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When a person has dementia is it common for them to apologize after they have have insulted and demeaned the caregiver?

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JB, If you can think of it as fear, it might be easier to disregard. I think that's the "high road," which we can't always take. The small amount of abuse I get is not personal or intended to wound me, and I am still struggling to let it go.
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JB,
When I remember that they will soon forget it helps me get through the periiods of high anxiety and agitation.
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I was thinking the same thing, glad. I have become so jaded that I just accept the apology verbally, knowing that it won't be long until it happens again. People who emotionally abuse their caregivers have a deep-seated need to do it. Perhaps it is fear or resentment. I don't know what it is.
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If only we caregivers forgot about these incidents so easily! Wouldn't that make this job easier?
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It depends on the kind of dementia and where they are in its progression. Many people immediately forget their behavior, which is probably merciful for them, if not for the caregiver. Others who are in and out of being lucid can remember and are horrified of their behavior when they are "out of it."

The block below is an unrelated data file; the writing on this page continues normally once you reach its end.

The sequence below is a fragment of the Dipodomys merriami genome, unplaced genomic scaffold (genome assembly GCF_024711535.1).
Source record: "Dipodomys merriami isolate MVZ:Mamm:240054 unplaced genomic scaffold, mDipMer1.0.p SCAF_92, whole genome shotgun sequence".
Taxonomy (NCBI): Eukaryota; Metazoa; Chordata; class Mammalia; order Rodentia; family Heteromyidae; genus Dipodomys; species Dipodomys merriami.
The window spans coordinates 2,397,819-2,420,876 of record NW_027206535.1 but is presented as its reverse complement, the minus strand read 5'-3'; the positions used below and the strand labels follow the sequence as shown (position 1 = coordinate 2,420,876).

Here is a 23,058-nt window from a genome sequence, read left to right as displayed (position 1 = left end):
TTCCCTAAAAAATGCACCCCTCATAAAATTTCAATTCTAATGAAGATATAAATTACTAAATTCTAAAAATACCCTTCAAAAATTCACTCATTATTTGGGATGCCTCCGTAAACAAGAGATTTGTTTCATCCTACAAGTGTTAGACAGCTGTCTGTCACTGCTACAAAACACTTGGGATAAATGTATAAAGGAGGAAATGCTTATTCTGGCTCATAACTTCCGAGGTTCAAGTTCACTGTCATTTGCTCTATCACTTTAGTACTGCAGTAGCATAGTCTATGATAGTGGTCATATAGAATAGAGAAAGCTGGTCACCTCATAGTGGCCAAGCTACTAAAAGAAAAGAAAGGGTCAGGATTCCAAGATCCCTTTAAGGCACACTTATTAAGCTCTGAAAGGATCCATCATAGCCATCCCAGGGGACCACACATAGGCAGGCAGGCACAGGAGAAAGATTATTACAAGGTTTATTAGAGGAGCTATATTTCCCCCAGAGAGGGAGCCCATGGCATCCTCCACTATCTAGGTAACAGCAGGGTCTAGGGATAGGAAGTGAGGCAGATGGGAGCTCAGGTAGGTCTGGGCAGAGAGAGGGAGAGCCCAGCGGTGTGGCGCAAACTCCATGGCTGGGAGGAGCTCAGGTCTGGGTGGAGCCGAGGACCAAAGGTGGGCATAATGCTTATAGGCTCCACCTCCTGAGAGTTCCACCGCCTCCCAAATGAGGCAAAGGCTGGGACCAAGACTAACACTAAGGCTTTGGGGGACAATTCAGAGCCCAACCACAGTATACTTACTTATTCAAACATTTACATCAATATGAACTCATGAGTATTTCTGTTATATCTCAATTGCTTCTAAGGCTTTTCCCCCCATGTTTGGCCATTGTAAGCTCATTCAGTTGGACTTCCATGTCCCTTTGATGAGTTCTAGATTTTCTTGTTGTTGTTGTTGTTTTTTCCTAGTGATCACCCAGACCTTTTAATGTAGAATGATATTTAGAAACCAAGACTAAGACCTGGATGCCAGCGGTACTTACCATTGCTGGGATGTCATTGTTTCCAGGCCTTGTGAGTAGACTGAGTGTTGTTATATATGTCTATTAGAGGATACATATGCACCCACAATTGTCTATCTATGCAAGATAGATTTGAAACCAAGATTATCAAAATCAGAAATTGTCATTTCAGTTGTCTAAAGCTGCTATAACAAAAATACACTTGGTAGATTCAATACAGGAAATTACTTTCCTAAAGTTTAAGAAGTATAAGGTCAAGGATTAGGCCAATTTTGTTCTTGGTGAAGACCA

I really don't know which is more "common." If you get an apology, accept it graciously. If the person is quite distressed about the incident, and accepts that they have dementia, then help them feel better: "Thank you for that apology. I know that you would never behave like that when you are in control. For a while there the disease was in control. I'm sorry we both went through that, but that is just how it is when the disease goes through a rough spot. Let's hope this afternoon is much better! Would you like to have a cup of hot chocolate with me and listen to some music?"

My sister always said, when we were talking about my husband with a very in-and-out-and-in-again type of dementia (Lewy Body) that if she ever goes ga-ga she hopes she just arrives there and doesn't have to be aware of the journey. Me too. But this is not something we get to pick.

Some are aware enough and have enough short-term memory to want to apologize. Some are aware but are too angry about having this cursed disease to apologize for what they can't help. Some have no awareness of when their behavior is unacceptable. We just have to do the best we can with our loved ones' situations.
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Thanks....makes more sense now.
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In the early stages, yes, but as it progresses they have no social filters anymore. Short term memory gradually disappears and they do not even remember what they did five minutes ago.
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